A study, published in the May issue of the journal Health Affairs, on the fractured state of the 2.6 trillion US Healthcare systems says, access to health care deteriorated for US adults aged 19 to 64 between 2000 and 2010, even among those with private health insurance.
This age group, according to data from the US Census, would account for around 195 million people and has been targeted for expanded health coverage under the 2010 Patient Protection and Affordable Care Act.
The legislation would extend affordable health coverage to more than 32 million uninsured Americans from 2014. This would be done by making, partly subsidized, health-insurance markets that were monitored and regulated by the state and by increasing the joint federal-state Medicaid program for the poor.
The Supreme Court is going to rule on this next month and the verdict is expected to have far reaching consequences. The U.S. Department of Health and Human Services says access to care and use of healthcare services has declined in recent years, mainly because the number of the unemployed and the uninsured grew owing to the recession.
Children healthcare did not face the same level of erosion and remained protected as there were concentrated efforts to enhance their health coverage. Researchers have said, that following the basis of how child healthcare escaped erosion, similarly adults would benefit from reforms that “counter higher costs for the privately insured, raise Medicaid payments to providers and shore up the social safety net.”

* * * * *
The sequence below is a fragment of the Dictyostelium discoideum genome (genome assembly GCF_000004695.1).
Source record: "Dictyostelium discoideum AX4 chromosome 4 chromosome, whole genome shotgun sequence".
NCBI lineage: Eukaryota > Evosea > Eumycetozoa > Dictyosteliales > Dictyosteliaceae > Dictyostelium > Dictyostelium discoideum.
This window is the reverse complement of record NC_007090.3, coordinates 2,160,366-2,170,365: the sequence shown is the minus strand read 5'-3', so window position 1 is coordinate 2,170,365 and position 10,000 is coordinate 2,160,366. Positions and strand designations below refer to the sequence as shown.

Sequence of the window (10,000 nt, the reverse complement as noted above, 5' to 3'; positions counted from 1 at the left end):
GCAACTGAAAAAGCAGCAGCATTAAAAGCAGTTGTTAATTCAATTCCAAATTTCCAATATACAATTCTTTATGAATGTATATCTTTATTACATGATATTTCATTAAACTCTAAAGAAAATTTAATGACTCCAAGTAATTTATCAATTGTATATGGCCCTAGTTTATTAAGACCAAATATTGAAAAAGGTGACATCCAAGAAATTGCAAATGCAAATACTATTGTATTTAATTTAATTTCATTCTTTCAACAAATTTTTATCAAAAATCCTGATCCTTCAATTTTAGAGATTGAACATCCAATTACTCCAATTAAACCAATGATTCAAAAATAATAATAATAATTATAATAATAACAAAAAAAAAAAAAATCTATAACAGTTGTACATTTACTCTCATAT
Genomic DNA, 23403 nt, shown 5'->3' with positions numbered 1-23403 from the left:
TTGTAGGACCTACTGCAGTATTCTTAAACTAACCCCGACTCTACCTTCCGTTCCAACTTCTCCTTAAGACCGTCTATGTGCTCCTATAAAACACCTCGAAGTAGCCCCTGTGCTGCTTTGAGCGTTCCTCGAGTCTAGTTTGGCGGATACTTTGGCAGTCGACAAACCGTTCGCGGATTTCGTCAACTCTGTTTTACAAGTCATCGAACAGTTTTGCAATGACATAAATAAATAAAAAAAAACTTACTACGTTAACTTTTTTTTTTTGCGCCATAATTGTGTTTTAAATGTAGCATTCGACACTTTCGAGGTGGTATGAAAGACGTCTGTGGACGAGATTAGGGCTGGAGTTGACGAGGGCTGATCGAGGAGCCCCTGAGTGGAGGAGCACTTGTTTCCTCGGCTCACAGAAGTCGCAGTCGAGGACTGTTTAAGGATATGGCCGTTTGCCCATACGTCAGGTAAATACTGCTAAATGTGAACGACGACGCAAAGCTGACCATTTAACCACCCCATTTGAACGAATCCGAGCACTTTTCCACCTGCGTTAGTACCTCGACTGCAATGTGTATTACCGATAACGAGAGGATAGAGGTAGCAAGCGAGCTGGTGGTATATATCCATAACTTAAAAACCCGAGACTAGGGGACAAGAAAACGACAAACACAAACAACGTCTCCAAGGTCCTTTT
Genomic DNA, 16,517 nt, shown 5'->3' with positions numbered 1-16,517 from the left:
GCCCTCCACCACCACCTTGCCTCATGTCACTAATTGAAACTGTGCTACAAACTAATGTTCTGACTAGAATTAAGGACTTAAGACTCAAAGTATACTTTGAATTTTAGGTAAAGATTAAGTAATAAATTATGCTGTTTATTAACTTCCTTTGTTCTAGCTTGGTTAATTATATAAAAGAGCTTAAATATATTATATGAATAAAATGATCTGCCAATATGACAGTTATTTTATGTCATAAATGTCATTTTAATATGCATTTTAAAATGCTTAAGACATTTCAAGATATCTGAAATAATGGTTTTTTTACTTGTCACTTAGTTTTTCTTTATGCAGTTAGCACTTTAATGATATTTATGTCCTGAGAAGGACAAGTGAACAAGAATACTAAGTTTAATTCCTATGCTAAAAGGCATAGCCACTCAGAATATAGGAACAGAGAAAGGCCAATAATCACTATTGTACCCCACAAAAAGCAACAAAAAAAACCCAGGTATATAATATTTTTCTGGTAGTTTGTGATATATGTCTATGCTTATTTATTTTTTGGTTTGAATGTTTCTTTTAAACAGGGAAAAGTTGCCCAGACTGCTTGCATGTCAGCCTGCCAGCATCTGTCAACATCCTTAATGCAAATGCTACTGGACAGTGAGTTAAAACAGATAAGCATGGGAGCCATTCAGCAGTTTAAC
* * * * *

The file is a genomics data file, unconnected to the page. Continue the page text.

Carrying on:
Researchers wrote, “If the key coverage provisions in the (law) are ruled unconstitutional or repealed, projections indicate that the numbers of uninsured people will grow. Given what we have observed over the past decade, we would be likely to see further deterioration in access to care for all adults — insured and uninsured alike.”
Republicans are using it as a campaign tool and hope that it will be one of the rungs on the ladder that will help propel them into the White House. They have pledged to rescind it, if they come into power.
The success of the healthcare law, including Medicaid, depends largely on how state governments, most of which are opposed to it, react to it.
Experts opine that “To encourage high participation in the expanded Medicaid program, states will need to offer comprehensive coverage of needed benefits, provide community-based outreach and consider more dramatic changes to their enrollment processes, such as automatically enrolling people in Medicaid based on their participation in other public programs,” the experts said.
To create better access and to eradicate existing racial and ethnic disparities in access to healthcare, it is important that new insurance exchanges should be created and Medicaid should be expanded. There are more uninsured amongst Hispanics and Blacks than there are amongst Whites. However, the state’s response is paramount to know what will be the degree of improvement.
The researchers said, “Coverage gains among Hispanics will probably depend on adoption of strategies that address language and related barriers to enrollment and retention in California and Texas, where almost half of Hispanics live.”
New Health Insurance Exchanges, Enhanced Medicaid To Improve Healthcare Access by Harrison Barnes